Pasadena Latinos Say Growing Numbers Reap Gains, But Not Always the Power to Match

Published : Tuesday, October 15, 2019 | 5:25 AM

As their community readies for the 21st Annual Latino Heritage Parade this Saturday, local Latinos can see both important gains and enduring pains that characterize their lives in Pasadena.

A canvassing of Latino leaders, activists and residents reveals excitement about their growing numbers at Pasadena City College, pleasure at an increase in public awareness of and sensitivity to their culture, and relative satisfaction at the assumption of posts in the city’s higher political and cultural echelons.

But although there is much progress to be praised, the divisive process of Pasadena Unified school closings has put a spotlight on what many describe as the harsh realities of being working-class Latinos in Pasadena.

 

Councilmember Victor Gordo is the only Latino on the City’s principle governing body and he is a candidate for Mayor of Pasadena in the upcoming 2020 elections.

He arrived as an immigrant from Mexico with his family at the age of five and says they were embraced by Pasadena and provided opportunities for their betterment.

Pasadena’s Latino community has grown, in large part, Gordo said, because the city continues to extend the same warm embrace to newer arrivals.

“In my view, that distinguishes our city from many other places in the country and in the world.”

Yuny Parada, co-chair of the Pasadena Latino Forum, sees bright Hispanic lights beginning to shine from academia.

“PCC is educating more Latinos than any other group,” observed Parada. “We are going to college, we are getting ahead. The future will be good to us, based on the education level.”

“The best things come with education. Not hard work,” she continued. “That’s something we used to do in the fields. Now it’s about who gets more educated and gains access to the best resources.”

Cynthia Olivo, Assistant Superintendent-Vice President of Student Services at PCC, concurred with, and confirmed, Parada’s outlook.

“Latinos have a long history in Pasadena and it’s amazing to see that we’re the largest group at Pasadena City College, and the Pasadena public K-12 system,” she said.

Laura Farber, is the Tournament of Roses’ first Latina president and also happens to be the Latino Heritage Parade’s Grand Marshal.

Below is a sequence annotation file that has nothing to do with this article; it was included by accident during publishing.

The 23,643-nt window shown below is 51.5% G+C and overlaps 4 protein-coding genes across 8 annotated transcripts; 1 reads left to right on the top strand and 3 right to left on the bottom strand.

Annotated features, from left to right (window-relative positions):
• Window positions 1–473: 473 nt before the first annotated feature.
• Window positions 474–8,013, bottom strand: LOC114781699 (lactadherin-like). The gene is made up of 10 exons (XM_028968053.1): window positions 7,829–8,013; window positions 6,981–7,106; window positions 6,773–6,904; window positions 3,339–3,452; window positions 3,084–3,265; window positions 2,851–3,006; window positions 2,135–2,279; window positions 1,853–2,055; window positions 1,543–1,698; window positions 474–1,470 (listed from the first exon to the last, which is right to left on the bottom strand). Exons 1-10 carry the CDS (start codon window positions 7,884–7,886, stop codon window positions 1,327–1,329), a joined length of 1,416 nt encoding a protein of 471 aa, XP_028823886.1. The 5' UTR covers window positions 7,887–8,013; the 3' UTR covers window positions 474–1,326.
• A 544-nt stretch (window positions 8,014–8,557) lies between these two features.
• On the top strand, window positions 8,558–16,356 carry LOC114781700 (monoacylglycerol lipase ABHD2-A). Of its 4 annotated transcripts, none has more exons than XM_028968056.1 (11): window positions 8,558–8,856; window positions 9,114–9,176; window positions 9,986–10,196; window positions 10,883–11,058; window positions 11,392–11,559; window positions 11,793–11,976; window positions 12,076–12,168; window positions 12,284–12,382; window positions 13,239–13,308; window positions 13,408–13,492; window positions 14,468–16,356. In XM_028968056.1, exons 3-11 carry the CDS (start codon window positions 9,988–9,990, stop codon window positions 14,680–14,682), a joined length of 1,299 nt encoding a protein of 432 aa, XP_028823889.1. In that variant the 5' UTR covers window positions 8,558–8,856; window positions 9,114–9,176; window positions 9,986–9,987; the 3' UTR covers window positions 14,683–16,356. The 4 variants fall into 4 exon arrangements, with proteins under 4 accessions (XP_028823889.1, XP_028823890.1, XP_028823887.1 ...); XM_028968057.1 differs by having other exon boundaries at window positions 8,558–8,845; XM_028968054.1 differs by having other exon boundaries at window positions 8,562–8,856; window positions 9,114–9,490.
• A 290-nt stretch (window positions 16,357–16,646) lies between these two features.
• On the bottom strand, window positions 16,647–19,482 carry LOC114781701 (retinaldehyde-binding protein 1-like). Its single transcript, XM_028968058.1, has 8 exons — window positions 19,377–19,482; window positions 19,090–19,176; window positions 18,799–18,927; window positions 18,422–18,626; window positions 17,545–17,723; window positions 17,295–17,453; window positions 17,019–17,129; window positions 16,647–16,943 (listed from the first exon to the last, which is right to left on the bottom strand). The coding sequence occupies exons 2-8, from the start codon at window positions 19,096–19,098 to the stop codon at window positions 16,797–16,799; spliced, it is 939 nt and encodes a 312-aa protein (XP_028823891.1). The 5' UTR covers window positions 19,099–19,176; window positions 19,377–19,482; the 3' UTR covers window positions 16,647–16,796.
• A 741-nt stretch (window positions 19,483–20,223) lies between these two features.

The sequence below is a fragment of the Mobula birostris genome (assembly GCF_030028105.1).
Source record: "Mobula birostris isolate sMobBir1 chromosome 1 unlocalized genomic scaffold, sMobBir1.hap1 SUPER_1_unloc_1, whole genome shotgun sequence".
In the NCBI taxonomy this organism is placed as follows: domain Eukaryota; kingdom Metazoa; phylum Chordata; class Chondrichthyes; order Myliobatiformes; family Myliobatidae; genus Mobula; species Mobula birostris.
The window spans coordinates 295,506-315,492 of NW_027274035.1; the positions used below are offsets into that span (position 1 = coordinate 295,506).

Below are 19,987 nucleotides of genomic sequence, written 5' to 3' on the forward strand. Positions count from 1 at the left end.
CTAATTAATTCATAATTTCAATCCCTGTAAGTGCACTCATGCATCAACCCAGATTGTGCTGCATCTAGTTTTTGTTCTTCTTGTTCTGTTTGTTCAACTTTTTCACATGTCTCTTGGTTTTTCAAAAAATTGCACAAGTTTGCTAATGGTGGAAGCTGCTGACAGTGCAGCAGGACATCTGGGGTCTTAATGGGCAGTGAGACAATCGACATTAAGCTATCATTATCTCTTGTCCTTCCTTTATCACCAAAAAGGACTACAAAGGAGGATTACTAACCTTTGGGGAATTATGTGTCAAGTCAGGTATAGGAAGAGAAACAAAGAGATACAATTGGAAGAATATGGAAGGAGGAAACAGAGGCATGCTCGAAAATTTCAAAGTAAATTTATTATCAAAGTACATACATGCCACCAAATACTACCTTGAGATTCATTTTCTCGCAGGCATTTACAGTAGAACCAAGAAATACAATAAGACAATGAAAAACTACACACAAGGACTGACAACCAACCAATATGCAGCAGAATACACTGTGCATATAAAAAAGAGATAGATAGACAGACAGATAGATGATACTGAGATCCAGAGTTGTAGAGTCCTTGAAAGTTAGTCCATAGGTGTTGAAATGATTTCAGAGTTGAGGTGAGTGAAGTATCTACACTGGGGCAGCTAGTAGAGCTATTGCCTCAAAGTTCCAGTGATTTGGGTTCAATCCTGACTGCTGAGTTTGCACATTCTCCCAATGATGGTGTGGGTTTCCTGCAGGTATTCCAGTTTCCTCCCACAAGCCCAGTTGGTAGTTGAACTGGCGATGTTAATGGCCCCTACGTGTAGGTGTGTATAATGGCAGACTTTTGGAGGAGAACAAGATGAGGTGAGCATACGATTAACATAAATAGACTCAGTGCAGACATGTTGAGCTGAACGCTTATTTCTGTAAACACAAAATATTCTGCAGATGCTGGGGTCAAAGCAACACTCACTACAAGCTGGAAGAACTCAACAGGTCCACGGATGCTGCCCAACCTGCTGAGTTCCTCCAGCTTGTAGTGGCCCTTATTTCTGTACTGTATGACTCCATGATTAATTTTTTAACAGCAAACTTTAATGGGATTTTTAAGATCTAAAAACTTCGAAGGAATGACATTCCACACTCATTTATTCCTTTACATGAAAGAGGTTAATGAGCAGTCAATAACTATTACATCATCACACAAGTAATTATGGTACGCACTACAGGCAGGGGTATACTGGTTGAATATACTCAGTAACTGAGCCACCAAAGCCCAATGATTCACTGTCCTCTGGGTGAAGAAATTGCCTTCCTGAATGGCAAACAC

She noted that a PCC Latino conference attended earlier this year by students of modest income, “just opened their eyes and opened the world to them and now they are seeing they could even accomplish certain things they never thought were possible.”

Roberta H. Martínez, a noted Pasadena writer and historian, was instrumental in organizing the parade at its genesis and views the City of Pasadena’s present role as an example of Latino progress.

The parade was a truly community-sourced effort. When Martínez approached City Manager Steve Mermell and Councilman Steve Madison about stepping back from her role after 14 years, “The City stepped up,” she said. “So the people that are involved with the parade now are definitely community members and staff from the City.”

When the first edition of the parade launched, getting Spanish translations at city meetings and school board gatherings was a challenge.

Such is not the case now, said Martínez. “Increasing communication with different community members is an example of a more positive, more open mindset that’s more reflective of who the community is in Pasadena.”

She attributed such gains, at least in part, to the Latino community’s steadily increasing size.

In the 1970s, Latinos represented 10 percent of the city’s population. The number may be closer to 40 percent now, she speculated, which would transform the Latino community from a minority one to a majority one.

Identifying challenges specific to Latinos can be a tricky business, she noted. “We have a wide spectrum of folks here that are Latino, like Latin X, Latina, that run the gamut socioeconomically, linguistically, and educationally.”

The problem with applying broad labels like Latino to anyone who hails from the southern and western hemispheres is that it can lead to equally broad assumptions.